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Coaching Your Clients to Avoid Drinking Sodas by Sharon Graham

May 6th, 2009 | By | Category: Wellness Coaching

Helping Your Client to “Come Clean”

by Sharon Graham

colas-sugarDrinking soda pop will never create health for any client.  If you have a client desiring wellness coaching, one of the first and most important action items for them to do is to stop drinking sodas.  Following are some reasons why you as a coach would want to support and encourage your clients to “come clean.”

1.  Extra pounds

Drinking soda is a significant contributor to obesity.  Just one can of soda has about 10 teaspoons of sugar, 150 calories and 30 to 55 mg of caffeine, and is loaded with artificial food colors and sulphites.  If a person drinks one can of soda per day and doesn’t change anything else about their diet or exercise program, they will consume 55,000 extra calories in one year, which adds up to fifteen pounds of weight gain.  And lest someone think they’re doing a “better” thing by consuming diet soda, think again.  Artificial sweeteners such as aspartame and Sucralose are very harmful chemical additives, and they induce a whole set of physiologic and hormonal responses that actually make you gain weight.

2.  Soft drinks = Soft Bones = Osteoporosis

Judith Valentine from The Weston A Price Foundation says that, “Over the last 30 years a virtual tome of information has been published linking soft drink consumption to a rise in osteoporosis and bone fractures. New evidence has shown an alarming rise in deficiencies of calcium and other minerals and resulting bone fractures in young girls.”  Soft drinks containing phosphoric acid causes an increase in phosphate levels in the body which in turn displaces or pulls calcium from the bones, lowering bone density of the skeleton, leading to conditions such as osteoporosis and weak bones.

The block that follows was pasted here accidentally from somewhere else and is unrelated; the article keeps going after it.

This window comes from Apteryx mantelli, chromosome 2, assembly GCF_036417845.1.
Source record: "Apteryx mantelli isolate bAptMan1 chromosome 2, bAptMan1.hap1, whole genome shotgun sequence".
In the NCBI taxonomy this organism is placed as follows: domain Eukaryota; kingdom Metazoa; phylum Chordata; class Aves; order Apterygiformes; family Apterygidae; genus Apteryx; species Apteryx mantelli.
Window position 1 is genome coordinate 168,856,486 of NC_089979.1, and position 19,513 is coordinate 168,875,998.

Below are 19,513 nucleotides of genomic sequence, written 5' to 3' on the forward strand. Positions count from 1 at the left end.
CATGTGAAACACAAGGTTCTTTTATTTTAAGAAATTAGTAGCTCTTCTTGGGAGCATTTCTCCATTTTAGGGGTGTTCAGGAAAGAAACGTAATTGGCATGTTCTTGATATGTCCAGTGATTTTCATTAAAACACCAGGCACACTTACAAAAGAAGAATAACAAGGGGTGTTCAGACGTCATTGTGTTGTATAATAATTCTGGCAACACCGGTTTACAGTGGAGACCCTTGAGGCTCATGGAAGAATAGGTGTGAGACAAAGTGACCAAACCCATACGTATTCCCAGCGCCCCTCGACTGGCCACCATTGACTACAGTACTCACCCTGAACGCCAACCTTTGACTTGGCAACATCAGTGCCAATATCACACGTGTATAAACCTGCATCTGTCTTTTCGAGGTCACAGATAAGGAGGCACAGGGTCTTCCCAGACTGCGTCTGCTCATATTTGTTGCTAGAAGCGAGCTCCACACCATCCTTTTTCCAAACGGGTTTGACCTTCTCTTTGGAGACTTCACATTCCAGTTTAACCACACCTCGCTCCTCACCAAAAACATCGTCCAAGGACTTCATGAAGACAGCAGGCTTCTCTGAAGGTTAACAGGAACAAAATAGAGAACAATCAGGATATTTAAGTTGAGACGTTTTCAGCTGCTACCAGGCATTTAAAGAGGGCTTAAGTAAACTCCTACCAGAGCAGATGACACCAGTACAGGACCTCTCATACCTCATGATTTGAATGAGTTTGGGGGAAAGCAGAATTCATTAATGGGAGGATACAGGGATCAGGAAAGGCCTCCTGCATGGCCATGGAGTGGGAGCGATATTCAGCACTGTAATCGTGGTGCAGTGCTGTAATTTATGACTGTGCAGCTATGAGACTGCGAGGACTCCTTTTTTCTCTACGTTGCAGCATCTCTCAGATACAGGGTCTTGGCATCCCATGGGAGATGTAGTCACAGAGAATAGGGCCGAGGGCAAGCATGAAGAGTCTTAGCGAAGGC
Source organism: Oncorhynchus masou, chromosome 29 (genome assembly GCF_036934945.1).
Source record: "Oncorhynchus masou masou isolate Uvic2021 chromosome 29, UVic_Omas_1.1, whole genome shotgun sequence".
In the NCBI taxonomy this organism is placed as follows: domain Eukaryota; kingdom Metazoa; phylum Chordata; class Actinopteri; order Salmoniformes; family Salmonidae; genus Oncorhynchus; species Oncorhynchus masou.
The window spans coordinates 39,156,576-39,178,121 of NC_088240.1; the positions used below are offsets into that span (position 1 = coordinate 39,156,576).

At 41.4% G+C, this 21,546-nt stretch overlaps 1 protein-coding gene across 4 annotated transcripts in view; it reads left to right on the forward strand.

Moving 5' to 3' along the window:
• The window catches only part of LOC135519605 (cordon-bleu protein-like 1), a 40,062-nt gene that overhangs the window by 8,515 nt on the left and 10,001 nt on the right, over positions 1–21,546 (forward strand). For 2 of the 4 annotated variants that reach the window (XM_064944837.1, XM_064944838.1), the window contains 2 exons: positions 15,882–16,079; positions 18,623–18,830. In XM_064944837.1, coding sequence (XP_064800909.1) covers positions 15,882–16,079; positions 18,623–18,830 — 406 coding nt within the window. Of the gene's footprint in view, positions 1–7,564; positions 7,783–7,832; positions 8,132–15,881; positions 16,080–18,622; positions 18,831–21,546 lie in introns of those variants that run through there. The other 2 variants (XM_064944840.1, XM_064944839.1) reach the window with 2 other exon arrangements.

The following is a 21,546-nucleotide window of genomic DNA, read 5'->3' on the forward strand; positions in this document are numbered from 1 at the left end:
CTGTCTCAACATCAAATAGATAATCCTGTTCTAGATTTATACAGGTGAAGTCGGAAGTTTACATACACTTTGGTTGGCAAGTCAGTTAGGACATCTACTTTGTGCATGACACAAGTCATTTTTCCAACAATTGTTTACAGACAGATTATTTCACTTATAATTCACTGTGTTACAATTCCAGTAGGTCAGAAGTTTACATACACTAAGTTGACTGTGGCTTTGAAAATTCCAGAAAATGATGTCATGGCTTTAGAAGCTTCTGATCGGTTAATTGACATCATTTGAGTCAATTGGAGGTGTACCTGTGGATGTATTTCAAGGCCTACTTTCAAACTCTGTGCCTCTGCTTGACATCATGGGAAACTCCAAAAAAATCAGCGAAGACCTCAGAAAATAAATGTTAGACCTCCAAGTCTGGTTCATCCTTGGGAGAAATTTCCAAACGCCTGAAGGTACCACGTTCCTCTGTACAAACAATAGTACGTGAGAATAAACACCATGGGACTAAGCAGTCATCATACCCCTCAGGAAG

3.  Cavities and Tooth Decay

Soft drinks are responsible for doubling or tripling the incidence of tooth decay among teenagers.  Soft drinks cause cavities.  Soda’s acidity is even worse for teeth than the solid sugar found in candy.  Normally, the body’s saliva has a pH of about 7.4 which is slightly alkaline. If sodas are sipped throughout the day, as is often true with teens, the phosphoric acid lowers the pH of the saliva to acidic levels. In order to buffer this acidic saliva, and bring the pH level above 7 again, the body pulls calcium ions from the teeth. The result is a very rapid depletion of the enamel coating on the teeth setting the stage for decay and other issues.

4. Heartburn, Acid Reflux, Gastrointestinal Distress